Dear Teachasana: I teach in a gym where I often have women bringing their weight lifting boyfriends/husbands to class with them to try it out. The guys never seem to enjoy the class, but I get the feeling that it isn’t because of what I am doing or not doing, but rather because they come in with a closed mind, not at all willing to open themselves up to the possibility of enjoying yoga! What can I do/say in the beginning of a class that will help open up their minds and help them to see that just because they lift weights or play sports doesn’t mean they won’t enjoy yoga, too!
Response by Beth Spilchuk.
In my experience there isn’t one thing that you can do to immediately change anyone’s mind about yoga. I am constantly having to remind myself that although I don’t understand why others may not enjoy yoga or see the benefits of the practice (even if it is an strictly asana practice), they need to find something that is right for them on their own path. What is right for them may or may not include yoga.
I also teach at a gym that incorporates yoga as an integral part of their fitness program for members. The owners have been in the industry for many years and see the benefits that meditation, pranayama and the physical asanas add to an intense workout regime. That being said, it wasn’t (and still isn’t) a piece of cake to get some of the members to see this themselves. Below are some of the things that I’ve found very helpful.
Know Your Stuff
As you move through your class and give your cues, be as specific as possible in regards to which muscles or bones need to do whichever action you are describing. If you can show them that your knowledge is based on anatomy and knowledge of the human body, they may be able to see past the “fluffy” stuff and open their minds to at least the physical practice. In time, they may not just tolerate the pranayama and meditative/spiritual aspects of yoga, but also enjoy them.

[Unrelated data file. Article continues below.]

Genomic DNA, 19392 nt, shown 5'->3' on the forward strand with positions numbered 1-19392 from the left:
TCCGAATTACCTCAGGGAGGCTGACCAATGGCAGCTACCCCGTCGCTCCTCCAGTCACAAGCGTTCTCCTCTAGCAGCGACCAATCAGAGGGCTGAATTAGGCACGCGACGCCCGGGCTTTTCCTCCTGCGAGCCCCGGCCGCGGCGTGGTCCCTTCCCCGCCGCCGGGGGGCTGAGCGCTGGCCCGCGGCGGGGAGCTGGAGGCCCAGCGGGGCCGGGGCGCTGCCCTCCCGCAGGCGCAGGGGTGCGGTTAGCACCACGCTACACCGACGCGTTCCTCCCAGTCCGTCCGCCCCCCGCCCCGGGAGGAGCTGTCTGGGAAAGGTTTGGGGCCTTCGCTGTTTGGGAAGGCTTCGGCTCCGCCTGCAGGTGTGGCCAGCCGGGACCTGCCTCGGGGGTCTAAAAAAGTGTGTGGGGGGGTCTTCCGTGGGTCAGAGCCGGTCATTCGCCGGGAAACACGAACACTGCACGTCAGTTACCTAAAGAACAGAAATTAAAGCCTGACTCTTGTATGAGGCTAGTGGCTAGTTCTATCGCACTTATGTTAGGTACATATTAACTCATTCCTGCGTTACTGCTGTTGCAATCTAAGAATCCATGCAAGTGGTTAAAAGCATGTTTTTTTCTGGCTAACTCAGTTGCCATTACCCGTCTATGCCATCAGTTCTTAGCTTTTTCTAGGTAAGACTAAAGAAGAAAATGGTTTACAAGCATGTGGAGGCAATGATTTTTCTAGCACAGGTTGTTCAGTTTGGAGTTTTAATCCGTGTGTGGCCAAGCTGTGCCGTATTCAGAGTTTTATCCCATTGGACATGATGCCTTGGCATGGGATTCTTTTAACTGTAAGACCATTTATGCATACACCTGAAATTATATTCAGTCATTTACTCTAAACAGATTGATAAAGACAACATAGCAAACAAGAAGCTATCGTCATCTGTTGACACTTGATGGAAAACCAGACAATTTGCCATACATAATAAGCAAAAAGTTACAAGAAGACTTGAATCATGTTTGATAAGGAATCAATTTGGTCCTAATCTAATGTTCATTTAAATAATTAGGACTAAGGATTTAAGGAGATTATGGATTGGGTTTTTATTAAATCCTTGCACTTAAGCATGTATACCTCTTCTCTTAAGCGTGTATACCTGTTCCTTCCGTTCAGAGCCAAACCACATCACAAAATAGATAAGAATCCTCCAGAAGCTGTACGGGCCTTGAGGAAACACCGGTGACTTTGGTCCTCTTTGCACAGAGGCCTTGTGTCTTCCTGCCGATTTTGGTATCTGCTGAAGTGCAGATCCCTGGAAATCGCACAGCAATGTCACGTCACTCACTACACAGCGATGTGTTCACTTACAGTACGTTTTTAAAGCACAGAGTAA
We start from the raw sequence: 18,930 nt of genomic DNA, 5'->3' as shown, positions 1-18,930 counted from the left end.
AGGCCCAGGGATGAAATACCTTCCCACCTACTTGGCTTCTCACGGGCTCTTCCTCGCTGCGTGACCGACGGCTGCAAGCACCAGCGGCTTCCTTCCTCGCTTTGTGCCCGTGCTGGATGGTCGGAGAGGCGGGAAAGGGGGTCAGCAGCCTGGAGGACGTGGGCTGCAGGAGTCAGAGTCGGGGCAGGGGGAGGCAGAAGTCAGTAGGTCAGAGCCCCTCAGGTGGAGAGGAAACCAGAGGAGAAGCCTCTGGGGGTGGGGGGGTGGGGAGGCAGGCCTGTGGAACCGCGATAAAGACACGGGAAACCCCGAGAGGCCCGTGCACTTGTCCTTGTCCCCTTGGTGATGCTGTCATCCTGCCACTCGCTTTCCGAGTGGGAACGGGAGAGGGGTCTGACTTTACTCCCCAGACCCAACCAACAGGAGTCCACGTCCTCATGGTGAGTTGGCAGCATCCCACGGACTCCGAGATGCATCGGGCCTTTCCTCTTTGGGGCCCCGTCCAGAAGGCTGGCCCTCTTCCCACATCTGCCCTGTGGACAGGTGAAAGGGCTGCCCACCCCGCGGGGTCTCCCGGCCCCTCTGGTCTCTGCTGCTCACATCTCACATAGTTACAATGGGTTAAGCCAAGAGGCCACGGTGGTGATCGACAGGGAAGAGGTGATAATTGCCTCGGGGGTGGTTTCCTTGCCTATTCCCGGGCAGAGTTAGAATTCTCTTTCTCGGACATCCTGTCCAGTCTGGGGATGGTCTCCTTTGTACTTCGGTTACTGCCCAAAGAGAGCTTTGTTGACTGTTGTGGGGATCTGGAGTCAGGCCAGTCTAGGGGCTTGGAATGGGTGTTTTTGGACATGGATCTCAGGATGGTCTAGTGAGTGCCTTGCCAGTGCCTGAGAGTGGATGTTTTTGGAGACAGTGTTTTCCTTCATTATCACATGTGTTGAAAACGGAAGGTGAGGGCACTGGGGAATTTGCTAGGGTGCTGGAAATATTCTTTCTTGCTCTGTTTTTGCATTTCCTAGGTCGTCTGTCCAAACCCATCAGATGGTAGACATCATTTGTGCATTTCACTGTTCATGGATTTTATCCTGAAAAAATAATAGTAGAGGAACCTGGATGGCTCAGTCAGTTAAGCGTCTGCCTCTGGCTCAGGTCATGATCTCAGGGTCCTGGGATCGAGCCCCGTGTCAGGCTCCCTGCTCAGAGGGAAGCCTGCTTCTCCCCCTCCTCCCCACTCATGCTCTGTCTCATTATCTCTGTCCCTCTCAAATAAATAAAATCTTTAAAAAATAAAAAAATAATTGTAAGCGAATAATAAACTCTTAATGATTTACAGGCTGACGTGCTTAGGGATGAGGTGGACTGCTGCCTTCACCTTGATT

In addition to being anatomically specific, if you can also relate this to any exercise they may do and how it may benefit them – extra points! Tell them how the lengthening of the hip adductor in Virabhadrasana II (Warrior II) will allow them to improve their squat, or how balance poses will build up all the muscles around their knees to help prevent injuries if they play multi-directional or contact sports.
Recruit a Champion
Is there a well known personal trainer at the gym or a regular member who fits into the “husband or boyfriend” role, and who enjoys your yoga class? Enlist their help to try to market the class to this demographic. If they are asked by a fellow weight lifter or friend to go to a class they may be more likely to see the benefit (even though the class may be the exact same!) A personal trainer may be able to market your class to their clients as well – if their trainer is recommending it, they may be more likely to go outside of their comfort zone and keep coming back week after week.
If it is possible, create a yoga class that could be marketed toward specific sports or even to males. Many yoga studios have Male Only classes – born out of a desire for men to be able to feel more comfortable in a class and not be surrounded by “bendy Wendy’s.” The typical athletic male will have some sort of a competitive streak, and not being the best in the class can be intimidating. Having a male-only class would allow you to modify the poses so that you can meet them where they’re at while also boosting their confidence with some strength based poses which may be easier for them.
Offering a yoga class that is specific to a sport may also be an option. Doing yoga for running, yoga for weightlifting, or yoga for hockey class could make students feel more comfortable. It will also allow you to take more time to explain the benefits of doing yoga for this specific sport to the students. Even if we know that any yoga will benefit any athlete, drawing those parallels and talking about their sport will make them feel more confident and comfortable.
As you indicated in your question, there may not be anything that you can change with your teaching, but that is the only aspect that we have control over. Be yourself, be kind and welcoming to any new students, introduce yourself and ask what their goals are. Find out about their experience with yoga and any past injuries, using this information to help guide their practice. It may take some time, but eventually most males will step outside their comfort zone, and begin enjoying and experiencing the benefits of yoga.
Beth Spilchuk lives in Mississauga, Ontario with her partner and their dogs. She has been doing yoga for almost ten years, and has been teaching for two (and they are the best years!). She teaches a variety of classes, but has a particular interest in the addition of yoga into sport training schedules, and the benefit it can provide to athletes. Connect with Beth on twitter @yogilete, or Facebook!